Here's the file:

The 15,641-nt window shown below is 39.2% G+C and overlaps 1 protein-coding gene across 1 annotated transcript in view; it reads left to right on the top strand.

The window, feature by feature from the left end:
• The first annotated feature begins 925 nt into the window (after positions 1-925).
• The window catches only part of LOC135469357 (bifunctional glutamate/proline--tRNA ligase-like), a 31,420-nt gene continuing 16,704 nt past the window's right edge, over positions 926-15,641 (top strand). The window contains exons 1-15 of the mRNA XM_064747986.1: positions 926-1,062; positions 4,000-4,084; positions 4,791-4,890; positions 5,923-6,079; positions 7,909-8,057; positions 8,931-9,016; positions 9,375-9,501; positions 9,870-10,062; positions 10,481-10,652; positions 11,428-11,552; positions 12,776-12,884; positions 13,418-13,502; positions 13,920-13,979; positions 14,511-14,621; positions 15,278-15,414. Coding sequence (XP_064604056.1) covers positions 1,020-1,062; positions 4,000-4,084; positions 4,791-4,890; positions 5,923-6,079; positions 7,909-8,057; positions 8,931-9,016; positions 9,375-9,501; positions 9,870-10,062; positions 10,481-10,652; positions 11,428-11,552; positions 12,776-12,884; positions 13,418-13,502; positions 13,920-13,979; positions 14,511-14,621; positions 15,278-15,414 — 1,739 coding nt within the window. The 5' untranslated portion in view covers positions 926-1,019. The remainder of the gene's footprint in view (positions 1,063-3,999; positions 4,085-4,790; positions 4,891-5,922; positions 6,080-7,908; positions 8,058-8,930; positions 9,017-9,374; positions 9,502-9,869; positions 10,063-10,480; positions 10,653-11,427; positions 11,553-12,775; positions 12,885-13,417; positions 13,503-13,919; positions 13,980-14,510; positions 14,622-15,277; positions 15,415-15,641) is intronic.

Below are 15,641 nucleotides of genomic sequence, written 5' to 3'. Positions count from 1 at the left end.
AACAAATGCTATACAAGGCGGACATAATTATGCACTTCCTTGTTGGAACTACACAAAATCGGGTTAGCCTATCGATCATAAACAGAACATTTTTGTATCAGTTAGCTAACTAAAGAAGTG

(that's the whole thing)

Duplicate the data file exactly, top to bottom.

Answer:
The 15,641-nt window shown below is 39.2% G+C and overlaps 1 protein-coding gene across 1 annotated transcript in view; it reads left to right on the top strand.

The window, feature by feature from the left end:
• The first annotated feature begins 925 nt into the window (after positions 1-925).
• The window catches only part of LOC135469357 (bifunctional glutamate/proline--tRNA ligase-like), a 31,420-nt gene continuing 16,704 nt past the window's right edge, over positions 926-15,641 (top strand). The window contains exons 1-15 of the mRNA XM_064747986.1: positions 926-1,062; positions 4,000-4,084; positions 4,791-4,890; positions 5,923-6,079; positions 7,909-8,057; positions 8,931-9,016; positions 9,375-9,501; positions 9,870-10,062; positions 10,481-10,652; positions 11,428-11,552; positions 12,776-12,884; positions 13,418-13,502; positions 13,920-13,979; positions 14,511-14,621; positions 15,278-15,414. Coding sequence (XP_064604056.1) covers positions 1,020-1,062; positions 4,000-4,084; positions 4,791-4,890; positions 5,923-6,079; positions 7,909-8,057; positions 8,931-9,016; positions 9,375-9,501; positions 9,870-10,062; positions 10,481-10,652; positions 11,428-11,552; positions 12,776-12,884; positions 13,418-13,502; positions 13,920-13,979; positions 14,511-14,621; positions 15,278-15,414 — 1,739 coding nt within the window. The 5' untranslated portion in view covers positions 926-1,019. The remainder of the gene's footprint in view (positions 1,063-3,999; positions 4,085-4,790; positions 4,891-5,922; positions 6,080-7,908; positions 8,058-8,930; positions 9,017-9,374; positions 9,502-9,869; positions 10,063-10,480; positions 10,653-11,427; positions 11,553-12,775; positions 12,885-13,417; positions 13,503-13,919; positions 13,980-14,510; positions 14,622-15,277; positions 15,415-15,641) is intronic.

Below are 15,641 nucleotides of genomic sequence, written 5' to 3'. Positions count from 1 at the left end.
AACAAATGCTATACAAGGCGGACATAATTATGCACTTCCTTGTTGGAACTACACAAAATCGGGTTAGCCTATCGATCATAAACAGAACATTTTTGTATCAGTTAGCTAACTAAAGAAGTG